More on Persian/Farsi and the Latin alphabet

Tuesday, June 10, 2008

After my post on the subject a few days ago I started a thread on Unilang to get some opinions/advice on the subject. Persian doesn't seem to be the most lively forum on Unilang but the first person to respond showed me a link to a site that promotes using the Latin alphabet for Persian called UniPers. Taking a look at the site it's pretty much the same thing I said on my previous post except for a part where they claim that languages like Japanese technically should switch over to the Latin alphabet but don't have to simply for their large economic power and educational system. In fact, Japanese wouldn't really work with the Latin alphabet because the system it uses right now is a syllabary, not an alphabet, homonyms are far too rampant (the word seika for example has a few dozen meanings depending on how you write it) and the language is too connected with kanji to make it possible. The word omou (to think) for example can mean something different depending on how you write it:
思う - to think
想う - to think of a memory
偲う - to think of a dead person (remembering the dead). Usually it's shinobu but it's also read omou sometimes.

Persian, on the other hand, already uses an alphabet and the only information that would be lost in a switchover from what I can tell is whether a word is an Arabic loanword or not, which is no big deal. There are even some native Persian words that are written with letters that are usually reserved for Arabic loanwords (can't think of one off the top of my head but when I come across one again I'll include it here) so even that isn't foolproof. Some Arabic loanwords are written with letters usually reserved for native Persian words too.

So here's some of what the site says:
3. Lack of short vowels: the short vowels: a, e, and o are not part of the body of a word. In rare occasions, usually reserved for beginners, three floating symbols are used in their place. These in addition to 6 other symbols, make up the 9 secondary symbols of the Perso-Arabic alphabet. Without the short vowels, exact or correct pronunciation of the words is difficult and only possible with prior knowledge. New or unfamiliar words such as foreign ones are impossible to pronounce correctly. The lack of these vowels results in many examples of words with different pronunciations sharing the same spelling. The only way to distinguish these words is by the context of the sentence in which they appear.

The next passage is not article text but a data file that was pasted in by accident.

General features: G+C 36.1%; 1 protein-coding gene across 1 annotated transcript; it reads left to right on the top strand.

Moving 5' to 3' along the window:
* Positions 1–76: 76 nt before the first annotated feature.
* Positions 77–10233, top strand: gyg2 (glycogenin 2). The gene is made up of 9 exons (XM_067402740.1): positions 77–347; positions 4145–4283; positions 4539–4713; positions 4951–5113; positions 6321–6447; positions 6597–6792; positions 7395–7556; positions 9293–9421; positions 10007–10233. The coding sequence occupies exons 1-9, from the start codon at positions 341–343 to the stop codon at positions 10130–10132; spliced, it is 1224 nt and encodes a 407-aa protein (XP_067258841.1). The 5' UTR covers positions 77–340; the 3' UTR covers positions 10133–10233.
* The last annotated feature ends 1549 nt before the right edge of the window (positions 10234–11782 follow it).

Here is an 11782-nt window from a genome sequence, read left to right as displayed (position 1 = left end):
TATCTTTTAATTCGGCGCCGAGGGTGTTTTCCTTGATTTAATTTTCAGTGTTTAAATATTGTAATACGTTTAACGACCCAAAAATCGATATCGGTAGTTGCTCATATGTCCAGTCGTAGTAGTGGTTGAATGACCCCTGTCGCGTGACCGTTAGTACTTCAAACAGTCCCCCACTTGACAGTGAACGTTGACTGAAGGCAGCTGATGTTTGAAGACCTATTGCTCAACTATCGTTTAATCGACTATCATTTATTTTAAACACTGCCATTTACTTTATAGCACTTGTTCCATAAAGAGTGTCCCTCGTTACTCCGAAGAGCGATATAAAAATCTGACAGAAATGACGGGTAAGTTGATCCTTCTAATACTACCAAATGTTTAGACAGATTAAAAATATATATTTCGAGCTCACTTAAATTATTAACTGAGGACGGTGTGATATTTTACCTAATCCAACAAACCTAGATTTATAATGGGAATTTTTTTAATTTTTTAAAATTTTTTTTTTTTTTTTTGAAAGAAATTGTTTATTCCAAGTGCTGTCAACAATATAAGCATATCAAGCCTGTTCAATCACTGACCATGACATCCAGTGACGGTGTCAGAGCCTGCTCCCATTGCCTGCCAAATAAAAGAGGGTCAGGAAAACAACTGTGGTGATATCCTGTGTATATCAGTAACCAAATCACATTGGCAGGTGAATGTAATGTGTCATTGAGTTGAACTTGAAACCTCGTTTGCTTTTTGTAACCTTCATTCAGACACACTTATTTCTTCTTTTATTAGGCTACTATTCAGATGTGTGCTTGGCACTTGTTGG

Examples of words with equivalent spellings but differing pronunciations:
(sar or ser or sor), (dar or dorr), (rastam or rostam).
Exactly! And:
10. The conjunction "-e" is one of the most frequently occurring sounds in the Persian language. Yet, it is either not written, because of the absence of the short vowels, or can appear as a (yeh) or (hamze), following a word that ends with an "h" that is pronounced as "e" or "a".

As in two ways of writing or (xâneye man - my house).
That's right! And:

18. The same alphabet is prevalent in all Islamic lands and all historic, cultural, thoughtful, legal, economic, social, literary, and artistic works are written and kept in this alphabet. The language of all these Islamic countries is based in Arabic the language of the Koran.